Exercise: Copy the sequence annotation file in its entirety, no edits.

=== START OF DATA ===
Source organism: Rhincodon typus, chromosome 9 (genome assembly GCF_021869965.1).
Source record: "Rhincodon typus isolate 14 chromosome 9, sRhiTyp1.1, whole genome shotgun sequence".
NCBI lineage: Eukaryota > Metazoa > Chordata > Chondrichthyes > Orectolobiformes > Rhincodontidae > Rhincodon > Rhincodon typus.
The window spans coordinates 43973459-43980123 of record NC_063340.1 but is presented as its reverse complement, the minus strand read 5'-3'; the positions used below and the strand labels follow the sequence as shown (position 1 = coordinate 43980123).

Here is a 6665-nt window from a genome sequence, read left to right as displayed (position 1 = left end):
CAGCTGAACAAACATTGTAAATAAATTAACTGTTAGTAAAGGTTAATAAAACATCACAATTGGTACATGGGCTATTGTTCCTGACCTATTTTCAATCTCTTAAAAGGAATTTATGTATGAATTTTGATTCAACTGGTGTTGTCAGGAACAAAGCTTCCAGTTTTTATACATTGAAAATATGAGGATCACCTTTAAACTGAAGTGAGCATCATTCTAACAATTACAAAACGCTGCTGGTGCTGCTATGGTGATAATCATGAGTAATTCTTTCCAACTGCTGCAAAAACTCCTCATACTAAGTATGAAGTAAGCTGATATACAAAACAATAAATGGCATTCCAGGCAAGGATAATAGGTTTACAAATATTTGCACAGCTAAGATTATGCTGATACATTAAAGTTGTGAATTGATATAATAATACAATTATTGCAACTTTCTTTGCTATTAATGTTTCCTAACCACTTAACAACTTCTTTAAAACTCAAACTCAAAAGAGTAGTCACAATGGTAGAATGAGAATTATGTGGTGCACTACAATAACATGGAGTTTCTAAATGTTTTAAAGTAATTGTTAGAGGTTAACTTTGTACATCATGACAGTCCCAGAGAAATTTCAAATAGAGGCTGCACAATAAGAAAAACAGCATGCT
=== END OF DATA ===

Source organism: Rhincodon typus, chromosome 9 (genome assembly GCF_021869965.1).
Source record: "Rhincodon typus isolate 14 chromosome 9, sRhiTyp1.1, whole genome shotgun sequence".
NCBI lineage: Eukaryota > Metazoa > Chordata > Chondrichthyes > Orectolobiformes > Rhincodontidae > Rhincodon > Rhincodon typus.
The window spans coordinates 43973459-43980123 of record NC_063340.1 but is presented as its reverse complement, the minus strand read 5'-3'; the positions used below and the strand labels follow the sequence as shown (position 1 = coordinate 43980123).

Here is a 6665-nt window from a genome sequence, read left to right as displayed (position 1 = left end):
CAGCTGAACAAACATTGTAAATAAATTAACTGTTAGTAAAGGTTAATAAAACATCACAATTGGTACATGGGCTATTGTTCCTGACCTATTTTCAATCTCTTAAAAGGAATTTATGTATGAATTTTGATTCAACTGGTGTTGTCAGGAACAAAGCTTCCAGTTTTTATACATTGAAAATATGAGGATCACCTTTAAACTGAAGTGAGCATCATTCTAACAATTACAAAACGCTGCTGGTGCTGCTATGGTGATAATCATGAGTAATTCTTTCCAACTGCTGCAAAAACTCCTCATACTAAGTATGAAGTAAGCTGATATACAAAACAATAAATGGCATTCCAGGCAAGGATAATAGGTTTACAAATATTTGCACAGCTAAGATTATGCTGATACATTAAAGTTGTGAATTGATATAATAATACAATTATTGCAACTTTCTTTGCTATTAATGTTTCCTAACCACTTAACAACTTCTTTAAAACTCAAACTCAAAAGAGTAGTCACAATGGTAGAATGAGAATTATGTGGTGCACTACAATAACATGGAGTTTCTAAATGTTTTAAAGTAATTGTTAGAGGTTAACTTTGTACATCATGACAGTCCCAGAGAAATTTCAAATAGAGGCTGCACAATAAGAAAAACAGCATGCT